THE CHAOS MACHINE
AN ESSAY ON POSTMODERN FATHERHOOD
by Charles Baxter
footnotes by Daniel Baxter
Late spring in southern Minnesota, 1998: the days build from deceptively clear mornings to damp, overheated afternoons. I have driven from Michigan to pick up my son at college and to take him home for summer break. As I enter Northfield, Minnesota—a sign announces the town, modestly boasting of its “Cows, Colleges, and Contentment”—I open the window and smell the faint receding scent of farm fields and the stronger cardboardish odor of the Malt-O-Meal plant just inside the city limits.
A strange mix, a pleasantly naïve Midwestern smell. Our minivan, emptied of its benches and rear seat, should accommodate all my son’s college paraphernalia, but the van, too, has an aroma—of Tasha, the family dog, a keeshond, and of the coffee I have been drinking mile after mile to stay awake. In fact, the van smells of all the Baxters. In Michigan the previous day I witnessed an accident near Albion, a woman driving suicidally into a bridge abutment; as a result, today I am shaky and still unnerved, and I am giving off a bad odor myself.
Daniel meets me in his dorm room. My spirit lifts when I see him. We hug. He is smiling but preoccupied and quiet, as he often is. Typical college kid? How would I know? He’s the only son—the only child—I have. We arrange to go out to dinner at some air-conditioned Northfield bistro. Later, eating his pasta, a favorite food, he tells me that, yes, he will help me load up the van tomorrow, but, well, uh, he also needs to work with his friend Alex on a physics project the two of them have cooked up and have almost finished, a “Chaos Machine,” as he calls it. He tries to explain to me what the Chaos Machine is, and I manage to figure out that it’s some sort of computer randomizer. Much of the time when he explains anything technical to me—he has a brilliant mind for physics and engineering—I am simply baffled. I try to disguise my ignorance by nodding sagely and keeping my mouth shut. One’s dignity should ideally stay intact in front of one’s adult children.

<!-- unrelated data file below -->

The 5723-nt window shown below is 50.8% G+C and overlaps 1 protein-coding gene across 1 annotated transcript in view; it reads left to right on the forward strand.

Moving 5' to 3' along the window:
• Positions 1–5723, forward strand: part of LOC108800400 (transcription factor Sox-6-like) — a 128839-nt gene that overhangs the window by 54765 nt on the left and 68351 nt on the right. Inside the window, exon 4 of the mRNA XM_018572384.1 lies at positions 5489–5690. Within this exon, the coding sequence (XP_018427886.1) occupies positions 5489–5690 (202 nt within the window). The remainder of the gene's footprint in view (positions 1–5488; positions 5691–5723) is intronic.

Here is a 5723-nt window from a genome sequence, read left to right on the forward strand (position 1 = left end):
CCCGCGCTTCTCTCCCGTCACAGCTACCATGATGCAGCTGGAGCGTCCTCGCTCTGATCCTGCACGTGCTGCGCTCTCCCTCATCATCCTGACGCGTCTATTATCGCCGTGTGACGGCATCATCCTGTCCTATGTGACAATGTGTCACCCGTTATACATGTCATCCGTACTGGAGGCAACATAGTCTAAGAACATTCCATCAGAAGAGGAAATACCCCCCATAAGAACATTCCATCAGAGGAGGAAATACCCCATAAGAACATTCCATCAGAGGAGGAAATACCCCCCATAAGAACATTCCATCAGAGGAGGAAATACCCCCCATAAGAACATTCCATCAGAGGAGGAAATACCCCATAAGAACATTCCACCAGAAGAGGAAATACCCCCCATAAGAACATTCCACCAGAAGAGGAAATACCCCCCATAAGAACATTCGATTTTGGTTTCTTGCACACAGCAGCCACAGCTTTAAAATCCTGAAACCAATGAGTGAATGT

So, OK, I will load the van tomorrow myself.
I drop him off at his dorm and go back to the motel to get a night’s sleep. All night—I suffer from insomnia, and the motel’s pillow seems to be made out of recycled Styrofoam—I smell the production odors from the Malt-O-Meal plant, the smell of the hot cereal that I was served every winter when I myself was disguised as a child.
My own father died of a heart attack when I was eighteen months old. I remember nothing of him, this smiling mythical figure, this insurance salesman, my dad (a word I have never been able to speak in its correct context to anyone). Said to have a great sense of humor, grace, and charm, John Baxter, whoever he was, withdrew his model of fatherhood from me before I could get at it. It’s not his fault, but there’s a hole in me where he might have been. There’s much that I don’t know and have never known about parenthood and other male qualifiers, such as the handyman thing. I once tried to assemble a lawn mower by myself, and on its maiden voyage across the lawn, it sprayed screws and nuts and bolts in every direction, an entertaining spectacle for the onlookers, my wife and son.
Lying in the Northfield Country Inn, wide awake, I wonder if my father would have driven to my own college to help me move myself back home. Maybe yes. But somehow I doubt it. Growing up, I did not live in a universe in which such things ever happened.
- I’m fairly certain that I had told my dad that we would both load the van after the Chaos Machine was complete. My dad, however, decided to load the van on his own before the machine was finished. [RETURN]